The good news is that the relaxation response can also be activated by thoughts.  Thinking about pleasant events (even when they’re long gone) can make us feel physically better and more relaxed.  Our thoughts are as important as a good diet, if not more.  Most stress reduction programs focus on teaching people how to be selective in what they feed their mind, replacing the diet of junk thoughts with constructive and positive ones.  

Meditation is a particularly effective way of training the mind how to manage strong thoughts and feelings.  In spite of its resurgence in popularity in recent years, there are still many misconceptions about Meditation, with some non-meditators incorrectly describing it as ‘sitting and doing nothing’, ‘the same as sleeping’ or ‘just concentrating very hard’. In fact, Meditation is a tool to enhance self-awareness, develop compassion for self and others, and gain insight and wisdom.
It’s also an excellent PNS stimulator.  Many studies have shown that regular meditation not only lowers blood pressure, heart and respiration rate but it also helps to organise the brain, improve focus and memory and increase creativity.  Numerous scientific studies have now been conducted on the physiological and psychological benefits of Meditation revealing that the bundle of nerves connecting the left and right hemispheres of the brain (the corpus callosum) was thicker in regular meditators than in non-meditators. This leads to improved communication between the brain hemispheres in these individuals, resulting in enhanced brain coherence and improved concentration.

For the student, regular Meditation will improve focus and concentration, and enhance sleep. For those living with a student, regular Meditation helps develop patience, build compassion and facilitates the creation of a calm environment.


  • Develop your Positivity.  Sure, positive emotions feel good.  But current research shows that they do much more than that! Barbara Frederickson proposes that the ability to experience complex positive emotions beyond physical pleasures or comfort has provided humans with a vital evolutionary advantage.  Her research suggests that in the same way as negative emotions focus our attention on the problem at hand, positive emotions can broaden our perspective. This means that we are better-abled to think outside the square to solve problems rather than confront the issue head-on.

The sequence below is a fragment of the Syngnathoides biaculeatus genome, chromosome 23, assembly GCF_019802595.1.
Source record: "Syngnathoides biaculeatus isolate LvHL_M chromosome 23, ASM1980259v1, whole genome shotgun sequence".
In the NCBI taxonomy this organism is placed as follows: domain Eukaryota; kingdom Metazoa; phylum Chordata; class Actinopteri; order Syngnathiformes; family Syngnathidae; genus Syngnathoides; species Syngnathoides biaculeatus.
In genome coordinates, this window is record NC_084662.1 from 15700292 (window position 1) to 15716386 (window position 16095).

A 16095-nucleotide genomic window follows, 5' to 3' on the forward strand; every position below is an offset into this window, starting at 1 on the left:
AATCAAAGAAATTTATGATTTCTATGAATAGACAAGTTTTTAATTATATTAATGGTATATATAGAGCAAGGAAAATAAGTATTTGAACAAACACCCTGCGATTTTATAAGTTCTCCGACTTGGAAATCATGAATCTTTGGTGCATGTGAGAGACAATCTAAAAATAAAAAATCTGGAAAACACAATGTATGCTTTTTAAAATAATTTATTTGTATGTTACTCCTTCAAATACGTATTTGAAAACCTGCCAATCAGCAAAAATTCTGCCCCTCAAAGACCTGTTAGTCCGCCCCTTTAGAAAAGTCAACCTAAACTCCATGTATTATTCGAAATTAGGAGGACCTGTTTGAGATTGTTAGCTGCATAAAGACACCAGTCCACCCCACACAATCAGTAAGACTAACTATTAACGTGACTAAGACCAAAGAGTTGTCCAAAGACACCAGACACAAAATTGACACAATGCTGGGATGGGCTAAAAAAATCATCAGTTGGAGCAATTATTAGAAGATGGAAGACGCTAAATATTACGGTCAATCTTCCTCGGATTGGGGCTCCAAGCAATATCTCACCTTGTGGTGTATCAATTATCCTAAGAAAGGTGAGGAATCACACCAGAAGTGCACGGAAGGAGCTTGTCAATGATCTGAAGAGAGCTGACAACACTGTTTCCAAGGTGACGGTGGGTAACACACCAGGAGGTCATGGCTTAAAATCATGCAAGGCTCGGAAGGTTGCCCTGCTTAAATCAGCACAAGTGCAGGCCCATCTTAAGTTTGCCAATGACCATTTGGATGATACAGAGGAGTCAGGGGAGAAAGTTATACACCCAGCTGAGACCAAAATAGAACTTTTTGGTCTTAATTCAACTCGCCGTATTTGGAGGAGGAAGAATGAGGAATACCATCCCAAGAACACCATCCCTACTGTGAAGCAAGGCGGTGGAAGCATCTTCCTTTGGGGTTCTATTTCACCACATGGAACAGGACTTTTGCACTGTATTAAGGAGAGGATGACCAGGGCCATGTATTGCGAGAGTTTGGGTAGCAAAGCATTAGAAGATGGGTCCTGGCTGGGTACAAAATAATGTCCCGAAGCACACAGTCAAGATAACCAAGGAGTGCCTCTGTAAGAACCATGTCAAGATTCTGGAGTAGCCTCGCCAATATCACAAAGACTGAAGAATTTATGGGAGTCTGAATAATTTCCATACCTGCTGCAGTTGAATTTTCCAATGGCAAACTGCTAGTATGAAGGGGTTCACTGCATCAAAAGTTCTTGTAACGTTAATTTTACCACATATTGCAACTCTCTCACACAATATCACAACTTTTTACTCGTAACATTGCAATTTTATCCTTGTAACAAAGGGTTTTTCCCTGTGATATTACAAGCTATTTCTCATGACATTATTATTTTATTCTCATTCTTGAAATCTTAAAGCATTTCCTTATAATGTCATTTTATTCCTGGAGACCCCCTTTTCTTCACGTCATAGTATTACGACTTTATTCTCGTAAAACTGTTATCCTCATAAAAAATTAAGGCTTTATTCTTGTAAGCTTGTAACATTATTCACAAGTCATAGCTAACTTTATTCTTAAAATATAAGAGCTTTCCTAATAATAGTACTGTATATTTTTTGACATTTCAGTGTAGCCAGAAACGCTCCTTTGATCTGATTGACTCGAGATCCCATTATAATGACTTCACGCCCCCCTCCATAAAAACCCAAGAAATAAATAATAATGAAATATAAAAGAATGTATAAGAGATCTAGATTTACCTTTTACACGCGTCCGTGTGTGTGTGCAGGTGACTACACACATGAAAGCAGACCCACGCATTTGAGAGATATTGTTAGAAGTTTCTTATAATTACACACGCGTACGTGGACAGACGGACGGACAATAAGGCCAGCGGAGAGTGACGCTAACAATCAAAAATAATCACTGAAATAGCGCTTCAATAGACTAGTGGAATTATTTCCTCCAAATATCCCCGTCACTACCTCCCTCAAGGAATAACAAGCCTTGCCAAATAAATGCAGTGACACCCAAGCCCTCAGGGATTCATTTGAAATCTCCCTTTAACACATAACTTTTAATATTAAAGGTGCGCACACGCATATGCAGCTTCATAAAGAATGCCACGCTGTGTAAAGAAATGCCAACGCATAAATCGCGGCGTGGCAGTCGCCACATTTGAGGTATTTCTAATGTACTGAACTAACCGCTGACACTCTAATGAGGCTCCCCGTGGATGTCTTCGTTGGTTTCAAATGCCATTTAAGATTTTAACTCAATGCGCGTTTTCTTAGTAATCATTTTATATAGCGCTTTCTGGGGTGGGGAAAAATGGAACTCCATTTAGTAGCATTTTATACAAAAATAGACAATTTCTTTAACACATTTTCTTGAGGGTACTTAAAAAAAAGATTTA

Negative emotions increase our feelings of stress and stress reduces creativity by putting blinkers on our ability to see past the problem (or perceived problem).  Positive emotions, on the other hand, remove our blinkers, give us that “warm and fuzzy” feeling, and encourage us to consider “possibilities”. This enhances lateral thinking, problem-solving and creativity, which has obvious benefits for any student.

There are many ways to enhance Positivity, including developing optimism, focusing on your strengths, keeping a gratitude journal, being mindful of your self-talk (that voice in your head) and meditating regularly.  Learning compassion and kindness towards yourself and others has also been shown to increase Positivity.

Inevitably, life has its ups and downs and some circumstances may be out of your control.  But your reaction to life’s challenges is fully within your control. And by developing your emotional resilience you can learn to respond rather than react to challenging situations, thereby increasing your sense of wellbeing and happiness.


Learn more techniques to undertake stressful moments and to meditate HERE.

About the author

Judith Lissing

Judith Lissing is a Scientist, Mindfulness Trainer, Psychotherapist & Wellness Coach, She has a personal meditation practice that spans more than 3 decades as well as nearly 20 years experience in teaching stress management and meditation.

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  • 30s – 1min plank